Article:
IB Bank in Trouble Over Sherman’s Transaction

First International Bank (IB bank)

The failure of International Bank (IB) Liberia Limited to produce the financial transaction of defendant Cllr. Varney Sherman, Sable Mining’s Liberian lawyer, has landed the bank in trouble with Criminal Court ‘C,’ where Sherman and several other accused are being tried on multiple charges, including bribery.

IB is one of the eight banking institutions that the court authorized to produce the financial transactions of the defendants.

The bribery allegation came to light when the Global Witness alleged that it received leaked documents from Heines van Niekerk, an executive of Sable Mining, a UK-based mining company, that his entity gave defendant Sherman over US$950,000, which was allegedly transferred through the defendant’s account at the bank.

It is alleged that the intent of the money was to create a loophole in the Public Procurement Concession Commission (PPCC) Act to prevail upon some lawmakers, including former House Speaker Alex Tyler, to insert a provision that would make the Wologizi Mountain in Lofa County a non-bidding concession area. It was for that, it is alleged, that defendant Sherman managed to distribute the money among some of the accused.

The bank is yet to furnish the court with the financial transactions in spite of several communications demanding it to do so.

The bank’s refusal again yesterday prompted Judge Yamie Quiqui Gbeisay to issue an order for the bank management to appear before the court today, Friday, March 24, after prosecution asked the court to ensure the bank does so.

Gbeisay did not disclose the court’s next action should the bank again fail to comply with his order.

According to judicial staff, the bank had earlier informed Gbeisay that all of its financial transactions with defendant Sherman were destroyed, after the defendant asked them to do so.

Prosecution’s action came while its second witness, Blamo Kofa of the Liberia Anti-Corruption Commission, was testifying yesterday about defendant Sherman’s financial transactions with Sable Mining, which is at the center of the GW alleged bribery report.

In prosecution’s request, Cllr. Theophilus Gould argued that the remaining documentary evidences are essential for the conclusion of the testimony of prosecution’s second witness.

Gould added: “Therefore, we beg to have the matter rescheduled to Friday, March 24.”

That request was accepted by the defense team, who later said, “Our acceptance is in the spirit of cooperation and a speedy trial.”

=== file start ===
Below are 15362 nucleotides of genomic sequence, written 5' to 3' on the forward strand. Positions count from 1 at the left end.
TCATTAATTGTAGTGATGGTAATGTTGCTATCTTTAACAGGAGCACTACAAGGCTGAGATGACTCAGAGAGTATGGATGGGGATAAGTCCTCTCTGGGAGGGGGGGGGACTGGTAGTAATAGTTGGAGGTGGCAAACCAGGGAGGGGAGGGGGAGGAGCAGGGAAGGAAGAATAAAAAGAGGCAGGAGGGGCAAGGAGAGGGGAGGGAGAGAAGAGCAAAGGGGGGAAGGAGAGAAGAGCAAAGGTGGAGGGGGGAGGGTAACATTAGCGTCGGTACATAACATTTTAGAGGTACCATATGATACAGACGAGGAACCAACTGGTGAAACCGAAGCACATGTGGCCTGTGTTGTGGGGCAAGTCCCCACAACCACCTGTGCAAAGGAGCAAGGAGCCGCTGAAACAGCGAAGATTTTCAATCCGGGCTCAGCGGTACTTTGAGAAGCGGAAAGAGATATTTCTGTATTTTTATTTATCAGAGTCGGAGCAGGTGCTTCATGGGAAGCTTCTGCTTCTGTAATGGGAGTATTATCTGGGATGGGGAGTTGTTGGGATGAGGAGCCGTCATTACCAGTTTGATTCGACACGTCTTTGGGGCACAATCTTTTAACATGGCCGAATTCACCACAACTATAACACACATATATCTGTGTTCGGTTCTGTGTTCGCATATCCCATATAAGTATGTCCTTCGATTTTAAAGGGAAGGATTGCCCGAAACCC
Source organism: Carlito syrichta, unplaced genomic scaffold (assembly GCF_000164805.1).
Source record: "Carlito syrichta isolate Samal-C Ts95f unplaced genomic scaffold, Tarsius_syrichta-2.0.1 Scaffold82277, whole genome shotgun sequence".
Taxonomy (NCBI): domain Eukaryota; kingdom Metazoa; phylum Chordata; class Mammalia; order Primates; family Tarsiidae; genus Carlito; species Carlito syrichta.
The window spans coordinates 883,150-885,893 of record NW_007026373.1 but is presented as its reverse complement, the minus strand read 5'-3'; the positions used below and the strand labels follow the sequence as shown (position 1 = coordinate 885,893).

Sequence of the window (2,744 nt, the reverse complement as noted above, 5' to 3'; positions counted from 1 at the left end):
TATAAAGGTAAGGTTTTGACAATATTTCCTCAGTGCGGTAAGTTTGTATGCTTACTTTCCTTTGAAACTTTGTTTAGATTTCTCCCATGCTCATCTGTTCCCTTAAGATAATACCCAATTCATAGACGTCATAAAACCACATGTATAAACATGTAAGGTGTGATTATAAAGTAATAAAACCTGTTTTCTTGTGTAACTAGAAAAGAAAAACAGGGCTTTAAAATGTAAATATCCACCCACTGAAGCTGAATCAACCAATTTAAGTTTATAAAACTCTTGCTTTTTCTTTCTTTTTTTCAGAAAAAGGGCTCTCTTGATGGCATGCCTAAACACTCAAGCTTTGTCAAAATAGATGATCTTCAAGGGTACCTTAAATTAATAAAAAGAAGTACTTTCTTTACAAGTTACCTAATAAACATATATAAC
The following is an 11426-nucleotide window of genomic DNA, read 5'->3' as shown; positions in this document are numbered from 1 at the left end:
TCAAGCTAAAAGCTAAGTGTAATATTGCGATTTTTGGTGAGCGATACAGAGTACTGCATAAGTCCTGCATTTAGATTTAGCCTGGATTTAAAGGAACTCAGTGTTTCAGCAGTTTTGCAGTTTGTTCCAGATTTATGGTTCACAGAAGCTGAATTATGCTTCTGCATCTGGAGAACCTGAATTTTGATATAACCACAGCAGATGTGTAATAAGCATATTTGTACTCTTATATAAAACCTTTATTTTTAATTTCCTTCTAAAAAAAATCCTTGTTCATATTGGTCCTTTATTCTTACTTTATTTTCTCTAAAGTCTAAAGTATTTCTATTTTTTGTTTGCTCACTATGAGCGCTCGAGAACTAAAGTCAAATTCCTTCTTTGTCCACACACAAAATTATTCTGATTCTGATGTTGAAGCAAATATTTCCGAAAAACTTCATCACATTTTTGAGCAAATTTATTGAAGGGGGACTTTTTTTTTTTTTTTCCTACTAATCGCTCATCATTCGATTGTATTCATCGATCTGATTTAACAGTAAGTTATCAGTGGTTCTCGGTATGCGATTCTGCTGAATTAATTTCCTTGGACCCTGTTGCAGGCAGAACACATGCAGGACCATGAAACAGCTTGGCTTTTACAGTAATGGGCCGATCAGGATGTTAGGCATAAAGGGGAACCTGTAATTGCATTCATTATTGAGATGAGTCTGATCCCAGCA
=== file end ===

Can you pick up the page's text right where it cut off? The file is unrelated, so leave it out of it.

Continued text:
In his response, Judge Gbeisay granted the request, noting that the submission made by the prosecution was supported by the practice and procedure in the country’s jurisdiction, to which the defense team also did not object.


  1. It seems though the bank is determined to test the resolve of the court systems, especially this judge. For the bank to defy court orders and arbitrarily destroy evidence, even after it has been ordered not to, is a serious challenge to our judicial system. It’s now up to this judge to set the precedent that this is a nation of laws; no one is above the law and not even the president! This is how strong institutions are built, when laws are followed regardless.

    Judge Gbeisay seems to be a very smart and knowledgeable judge who wants justice within the confined of the law, but his response to the bank’s behavior will set the precedent for how future subpoenaed evidences are handled.

  2. Mr. Gbomo, that’s why he is a judge, and there are laws on the books about destroying evidence. There is no need to panic that this case will hit the rock or be swept under the rug. If the bank has the audacity to make the revelation that the defendant requested the destruction of documents, the bank knows it’s illegal to do so. Banks shouldn’t be cowed to commit crimes​ for the account holders. The funds are with bank. The bank did not deny having the funds. Moreover, the integrity of the bank is on the line to make such a revelation. Their international businesses are now raising eyebrows for that statement. It would affect the bank in the long run on trust about doing business with a bank which told the court it destroyed records of accounts!

    Additionally, this paper reported that the Supreme Court ordered the bank to cooperate with the lower court, (I stand to corrected). We should have no doubt that Judge Gbeisay will implement the law to the letter. This case will build his legal integrity and determine his long term status in Liberian law history. He is up to the task and ready to make a landmark decision that will break or build corruption in Liberia. We hope this verdict will determine the life/death of corruption at every level in Liberia. With the big names involved, a conviction will lay the foundation for the 4th Republic of Liberia. By estimation based on my goggles, 1847 was the first, 1980 the second, 2006 the third. The conviction of those top brass will dawn the fourth republic. Without illusions, there are still many people of integrity in Liberia. No one should take us, and our institutions for granted.


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